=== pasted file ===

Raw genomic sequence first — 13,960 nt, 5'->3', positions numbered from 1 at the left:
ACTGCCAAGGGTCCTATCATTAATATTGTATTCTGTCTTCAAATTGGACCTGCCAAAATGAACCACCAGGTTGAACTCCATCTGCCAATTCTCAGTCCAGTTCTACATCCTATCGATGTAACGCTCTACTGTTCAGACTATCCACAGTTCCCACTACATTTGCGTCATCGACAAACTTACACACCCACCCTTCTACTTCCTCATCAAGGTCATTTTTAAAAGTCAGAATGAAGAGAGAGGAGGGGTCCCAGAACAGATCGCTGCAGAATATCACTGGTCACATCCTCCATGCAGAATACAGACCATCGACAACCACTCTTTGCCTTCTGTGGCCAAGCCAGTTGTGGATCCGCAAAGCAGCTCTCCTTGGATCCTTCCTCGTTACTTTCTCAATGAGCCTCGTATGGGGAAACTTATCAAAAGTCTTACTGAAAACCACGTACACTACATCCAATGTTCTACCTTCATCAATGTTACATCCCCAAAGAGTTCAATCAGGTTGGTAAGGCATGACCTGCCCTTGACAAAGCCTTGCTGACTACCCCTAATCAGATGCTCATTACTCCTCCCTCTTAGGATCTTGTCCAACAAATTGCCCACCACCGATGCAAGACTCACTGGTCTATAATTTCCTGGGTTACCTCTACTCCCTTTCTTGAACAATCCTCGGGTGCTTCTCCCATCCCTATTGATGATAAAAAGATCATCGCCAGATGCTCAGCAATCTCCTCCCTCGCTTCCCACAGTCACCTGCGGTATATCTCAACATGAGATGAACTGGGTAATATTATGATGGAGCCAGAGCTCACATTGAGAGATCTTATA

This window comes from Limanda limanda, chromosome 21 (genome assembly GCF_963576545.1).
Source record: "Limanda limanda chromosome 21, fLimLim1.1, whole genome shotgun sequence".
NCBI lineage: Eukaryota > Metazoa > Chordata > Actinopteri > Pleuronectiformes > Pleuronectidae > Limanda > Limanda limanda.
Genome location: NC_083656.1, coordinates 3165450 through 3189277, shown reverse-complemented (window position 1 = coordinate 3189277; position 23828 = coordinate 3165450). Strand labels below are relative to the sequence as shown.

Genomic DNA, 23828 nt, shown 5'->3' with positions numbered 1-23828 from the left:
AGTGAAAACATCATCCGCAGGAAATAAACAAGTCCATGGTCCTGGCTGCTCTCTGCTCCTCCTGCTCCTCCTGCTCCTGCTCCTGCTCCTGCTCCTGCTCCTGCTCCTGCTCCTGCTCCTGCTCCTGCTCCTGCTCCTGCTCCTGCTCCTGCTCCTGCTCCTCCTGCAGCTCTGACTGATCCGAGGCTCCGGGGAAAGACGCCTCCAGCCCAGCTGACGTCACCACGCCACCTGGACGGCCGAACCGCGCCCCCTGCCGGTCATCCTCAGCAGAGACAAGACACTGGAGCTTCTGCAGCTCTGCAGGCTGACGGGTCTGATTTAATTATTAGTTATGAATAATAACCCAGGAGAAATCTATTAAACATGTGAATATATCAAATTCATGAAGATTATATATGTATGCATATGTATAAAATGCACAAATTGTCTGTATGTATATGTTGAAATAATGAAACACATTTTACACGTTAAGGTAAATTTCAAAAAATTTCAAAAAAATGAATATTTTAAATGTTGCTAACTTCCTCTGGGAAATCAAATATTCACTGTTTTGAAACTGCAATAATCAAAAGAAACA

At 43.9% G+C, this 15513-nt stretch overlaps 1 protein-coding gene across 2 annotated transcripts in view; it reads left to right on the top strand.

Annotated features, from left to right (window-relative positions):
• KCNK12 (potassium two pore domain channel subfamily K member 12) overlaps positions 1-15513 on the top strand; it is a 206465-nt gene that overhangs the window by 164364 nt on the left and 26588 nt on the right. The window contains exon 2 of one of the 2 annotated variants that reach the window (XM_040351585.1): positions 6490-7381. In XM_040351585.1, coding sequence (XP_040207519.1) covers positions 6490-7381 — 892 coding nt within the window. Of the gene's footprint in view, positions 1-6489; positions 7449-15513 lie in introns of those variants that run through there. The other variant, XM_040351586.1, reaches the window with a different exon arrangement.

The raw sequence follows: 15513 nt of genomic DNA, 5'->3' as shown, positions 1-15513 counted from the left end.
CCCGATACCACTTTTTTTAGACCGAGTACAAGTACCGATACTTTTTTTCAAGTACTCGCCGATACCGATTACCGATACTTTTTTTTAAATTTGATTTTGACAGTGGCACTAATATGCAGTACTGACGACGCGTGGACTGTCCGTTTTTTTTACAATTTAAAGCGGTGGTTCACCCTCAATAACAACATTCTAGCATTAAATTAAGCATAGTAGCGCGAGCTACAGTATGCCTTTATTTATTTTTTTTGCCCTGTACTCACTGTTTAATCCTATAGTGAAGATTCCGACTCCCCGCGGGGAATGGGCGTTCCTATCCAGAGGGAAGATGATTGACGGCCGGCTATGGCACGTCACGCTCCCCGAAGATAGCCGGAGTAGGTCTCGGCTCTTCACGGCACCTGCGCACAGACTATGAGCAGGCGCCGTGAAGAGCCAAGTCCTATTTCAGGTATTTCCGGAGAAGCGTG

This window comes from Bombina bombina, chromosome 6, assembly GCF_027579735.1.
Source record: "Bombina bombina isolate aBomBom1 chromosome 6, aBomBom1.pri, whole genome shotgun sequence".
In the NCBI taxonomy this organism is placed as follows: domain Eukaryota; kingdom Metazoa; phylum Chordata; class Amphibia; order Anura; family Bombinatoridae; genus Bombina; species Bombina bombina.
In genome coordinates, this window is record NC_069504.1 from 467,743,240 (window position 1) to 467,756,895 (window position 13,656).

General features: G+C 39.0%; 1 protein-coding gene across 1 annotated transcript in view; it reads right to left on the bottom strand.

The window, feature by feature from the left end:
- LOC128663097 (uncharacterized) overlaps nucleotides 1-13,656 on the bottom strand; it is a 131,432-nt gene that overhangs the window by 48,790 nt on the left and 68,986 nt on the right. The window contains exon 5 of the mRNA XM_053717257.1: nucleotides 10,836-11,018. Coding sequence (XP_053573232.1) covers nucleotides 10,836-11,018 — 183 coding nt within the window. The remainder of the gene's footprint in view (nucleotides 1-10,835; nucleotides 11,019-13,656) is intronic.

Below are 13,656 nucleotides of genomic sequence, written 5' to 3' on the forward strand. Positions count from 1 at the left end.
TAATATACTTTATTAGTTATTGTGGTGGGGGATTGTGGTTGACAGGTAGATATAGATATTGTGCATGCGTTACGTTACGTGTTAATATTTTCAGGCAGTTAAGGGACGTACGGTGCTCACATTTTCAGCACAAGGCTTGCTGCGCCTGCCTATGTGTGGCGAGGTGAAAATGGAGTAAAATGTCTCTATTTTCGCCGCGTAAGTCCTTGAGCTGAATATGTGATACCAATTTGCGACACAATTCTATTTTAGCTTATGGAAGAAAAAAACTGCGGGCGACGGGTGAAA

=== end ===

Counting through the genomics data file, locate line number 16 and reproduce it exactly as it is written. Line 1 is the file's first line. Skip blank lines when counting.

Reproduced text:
In the NCBI taxonomy this organism is placed as follows: domain Eukaryota; kingdom Metazoa; phylum Chordata; class Amphibia; order Anura; family Bombinatoridae; genus Bombina; species Bombina bombina.